Nog Een Vir Die Bokke: Another One for the Boks

Sanjay DevaCorrespondent IAugust 29, 2009

PERTH, AUSTRALIA - AUGUST 29:  Bryan Habana of the Springboks evades a tackle by Luke Burgess of the Wallabies during the 2009 Tri Nations series match between the Australian Wallabies and the South African Springboks at Subiaco Oval on August 29, 2009 in Perth, Australia.  (Photo by Paul Kane/Getty Images)

The Nelson Mandela plate returns to South Africa as the Springboks beat the Wallabies 33-25 in their Tri-nations encounter at Subiaco Oval, Perth.

It was another brutal victory from the Springboks who changed tactics slightly from their first three performances in the Tri-nations.

Before the match I was surprised to hear Aussie commentator Greg Martin say the "Springboks looked arrogant." I'm not quite sure how they did that, but many in Australia thought the Springboks decision to arrive so late before the game showed disrespect.

I'd say it was more disrespectful for the media not to find out why the Springboks arrived as late as they did, for they had plenty of valid reasons. In the end their decision was vindicated anyway.

Once again the Springboks started brilliantly. The Wallabies made errors, and were surprised from some of the Springbok tactics to run directly at the Wallaby midfield. It allowed the Springboks to gain momentum, get over the advantage line, and it was difficult for the Wallabies to knock the Boks back.

A brilliant lineout where the ball was first mauled upfield, followed by transfer to the left flank got the Springboks going forward and awarded a penalty.

Fourie du Preez ever the intelligent reader of a situation, took a quick tap as he has so often done in the past and it produced a try. Playing his 50th test, it was a fitting moment for the World's premier scrumhalf.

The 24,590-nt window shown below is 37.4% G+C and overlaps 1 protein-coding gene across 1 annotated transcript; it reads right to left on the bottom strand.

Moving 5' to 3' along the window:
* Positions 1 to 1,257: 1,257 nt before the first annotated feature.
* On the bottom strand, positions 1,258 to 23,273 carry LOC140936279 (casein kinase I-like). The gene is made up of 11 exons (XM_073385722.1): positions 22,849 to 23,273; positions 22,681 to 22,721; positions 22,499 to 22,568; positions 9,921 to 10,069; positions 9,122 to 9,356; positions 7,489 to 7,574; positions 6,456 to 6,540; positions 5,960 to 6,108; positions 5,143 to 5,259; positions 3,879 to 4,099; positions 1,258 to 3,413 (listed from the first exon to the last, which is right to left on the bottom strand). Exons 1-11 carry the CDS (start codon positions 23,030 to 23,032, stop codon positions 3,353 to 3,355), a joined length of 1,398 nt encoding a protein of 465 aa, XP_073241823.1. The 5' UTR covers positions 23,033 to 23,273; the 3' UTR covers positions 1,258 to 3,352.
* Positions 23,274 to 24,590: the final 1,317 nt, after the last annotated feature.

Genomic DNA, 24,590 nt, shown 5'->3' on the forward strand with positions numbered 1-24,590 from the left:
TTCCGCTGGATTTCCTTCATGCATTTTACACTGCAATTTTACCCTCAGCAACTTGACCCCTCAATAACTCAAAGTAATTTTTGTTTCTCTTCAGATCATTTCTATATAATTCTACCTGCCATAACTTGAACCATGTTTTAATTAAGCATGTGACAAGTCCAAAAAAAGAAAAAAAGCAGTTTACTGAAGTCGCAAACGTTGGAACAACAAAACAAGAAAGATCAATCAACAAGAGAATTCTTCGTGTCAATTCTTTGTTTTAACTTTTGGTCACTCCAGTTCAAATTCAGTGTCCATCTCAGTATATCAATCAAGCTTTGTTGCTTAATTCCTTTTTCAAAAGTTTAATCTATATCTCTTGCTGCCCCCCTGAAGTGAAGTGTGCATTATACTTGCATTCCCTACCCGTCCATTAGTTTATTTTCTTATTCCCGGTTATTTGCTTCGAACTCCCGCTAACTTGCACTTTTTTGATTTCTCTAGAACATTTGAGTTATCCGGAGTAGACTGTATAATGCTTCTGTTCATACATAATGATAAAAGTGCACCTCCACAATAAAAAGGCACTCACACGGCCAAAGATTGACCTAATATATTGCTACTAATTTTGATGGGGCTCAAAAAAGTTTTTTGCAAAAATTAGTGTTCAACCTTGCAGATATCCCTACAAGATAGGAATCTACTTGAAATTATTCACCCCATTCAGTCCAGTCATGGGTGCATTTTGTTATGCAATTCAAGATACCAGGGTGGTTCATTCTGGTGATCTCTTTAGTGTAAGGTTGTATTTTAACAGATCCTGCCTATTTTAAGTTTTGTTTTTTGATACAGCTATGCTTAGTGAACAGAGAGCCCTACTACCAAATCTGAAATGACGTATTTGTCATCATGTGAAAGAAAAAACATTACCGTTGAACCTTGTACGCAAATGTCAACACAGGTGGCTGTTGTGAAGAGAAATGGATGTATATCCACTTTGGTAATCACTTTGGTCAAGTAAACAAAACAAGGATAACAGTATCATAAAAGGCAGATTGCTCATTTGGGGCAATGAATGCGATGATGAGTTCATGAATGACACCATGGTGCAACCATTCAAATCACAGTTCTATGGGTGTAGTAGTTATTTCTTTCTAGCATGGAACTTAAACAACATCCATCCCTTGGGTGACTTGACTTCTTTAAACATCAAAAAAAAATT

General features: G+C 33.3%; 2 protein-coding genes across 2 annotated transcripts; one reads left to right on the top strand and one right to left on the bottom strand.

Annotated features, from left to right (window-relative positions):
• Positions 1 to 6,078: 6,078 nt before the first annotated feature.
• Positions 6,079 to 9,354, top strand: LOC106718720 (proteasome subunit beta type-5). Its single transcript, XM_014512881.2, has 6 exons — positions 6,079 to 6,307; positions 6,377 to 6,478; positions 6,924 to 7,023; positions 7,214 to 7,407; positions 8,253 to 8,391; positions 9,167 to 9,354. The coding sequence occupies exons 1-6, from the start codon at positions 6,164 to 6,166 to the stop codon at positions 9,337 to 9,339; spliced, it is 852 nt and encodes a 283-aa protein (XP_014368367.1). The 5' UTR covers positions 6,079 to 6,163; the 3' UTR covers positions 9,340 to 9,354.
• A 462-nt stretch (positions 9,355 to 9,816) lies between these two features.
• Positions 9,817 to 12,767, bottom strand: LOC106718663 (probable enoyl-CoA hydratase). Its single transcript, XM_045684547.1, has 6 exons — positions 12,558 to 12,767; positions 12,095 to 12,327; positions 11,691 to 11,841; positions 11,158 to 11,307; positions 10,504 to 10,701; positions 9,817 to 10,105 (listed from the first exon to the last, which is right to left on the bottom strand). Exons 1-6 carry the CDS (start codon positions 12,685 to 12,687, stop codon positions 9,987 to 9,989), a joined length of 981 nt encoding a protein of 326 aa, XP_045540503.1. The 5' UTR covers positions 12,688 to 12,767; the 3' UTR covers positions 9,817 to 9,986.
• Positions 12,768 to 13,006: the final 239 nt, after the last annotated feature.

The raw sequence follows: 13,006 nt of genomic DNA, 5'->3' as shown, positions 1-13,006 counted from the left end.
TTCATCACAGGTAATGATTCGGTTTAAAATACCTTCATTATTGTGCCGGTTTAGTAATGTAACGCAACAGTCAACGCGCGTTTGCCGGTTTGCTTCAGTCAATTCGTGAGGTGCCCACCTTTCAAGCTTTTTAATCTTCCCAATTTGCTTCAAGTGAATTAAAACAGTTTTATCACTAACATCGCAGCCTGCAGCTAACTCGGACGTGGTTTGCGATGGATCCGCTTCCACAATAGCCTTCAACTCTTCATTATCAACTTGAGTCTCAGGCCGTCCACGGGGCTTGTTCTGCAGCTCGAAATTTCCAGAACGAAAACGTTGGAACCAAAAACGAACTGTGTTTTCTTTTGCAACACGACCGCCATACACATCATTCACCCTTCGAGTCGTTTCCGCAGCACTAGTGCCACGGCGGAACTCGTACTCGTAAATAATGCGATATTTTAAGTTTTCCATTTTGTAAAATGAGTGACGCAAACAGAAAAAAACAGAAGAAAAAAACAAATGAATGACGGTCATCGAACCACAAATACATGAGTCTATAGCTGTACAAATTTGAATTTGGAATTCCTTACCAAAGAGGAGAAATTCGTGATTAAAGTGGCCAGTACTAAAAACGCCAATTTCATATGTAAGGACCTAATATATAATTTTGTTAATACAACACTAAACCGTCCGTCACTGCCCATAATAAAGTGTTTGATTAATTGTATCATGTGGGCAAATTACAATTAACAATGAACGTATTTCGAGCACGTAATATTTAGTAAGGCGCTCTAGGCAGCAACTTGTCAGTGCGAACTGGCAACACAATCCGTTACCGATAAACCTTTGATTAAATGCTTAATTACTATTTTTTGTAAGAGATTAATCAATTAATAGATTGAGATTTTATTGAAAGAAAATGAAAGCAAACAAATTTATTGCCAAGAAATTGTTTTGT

Just five minutes later Jacque Fourie hit the ball at pace from a scrum and the Springboks were in again. It was simply just perfect timing and a little swerve that produced a try.

For all those who say the rules don't allow teams to score tries, this showed just how simple it can be. Rather than blame rules, teams should look for creativity and solutions to producing tries such as these.

Almost inexplicably Morne Steyn missed the conversion from virtually right in front. It's almost the only place he can miss from these days! Luckily it didn't have a telling effect on the game. At this point the Springboks were dominant, the Wallabies were psychologically scarred and having to play catch-up rugby the entire game.

Once the Springboks kicked a penalty and moved to a 15-0 lead, having a three-score buffer proved to be far too much for the Wallabies to come back from.

They did enjoy a good period leading up to half-time, where with ball in hand they started to pose serious questions of the Springbok defence. However the addition of two penalties was never going to be enough to seriously put them back into contention.

A try from Bryan Habana resulted from a great up and under, superb chasing and good finishing. A halftime score of 22-6 allowed a mental comfort zone from the Boks.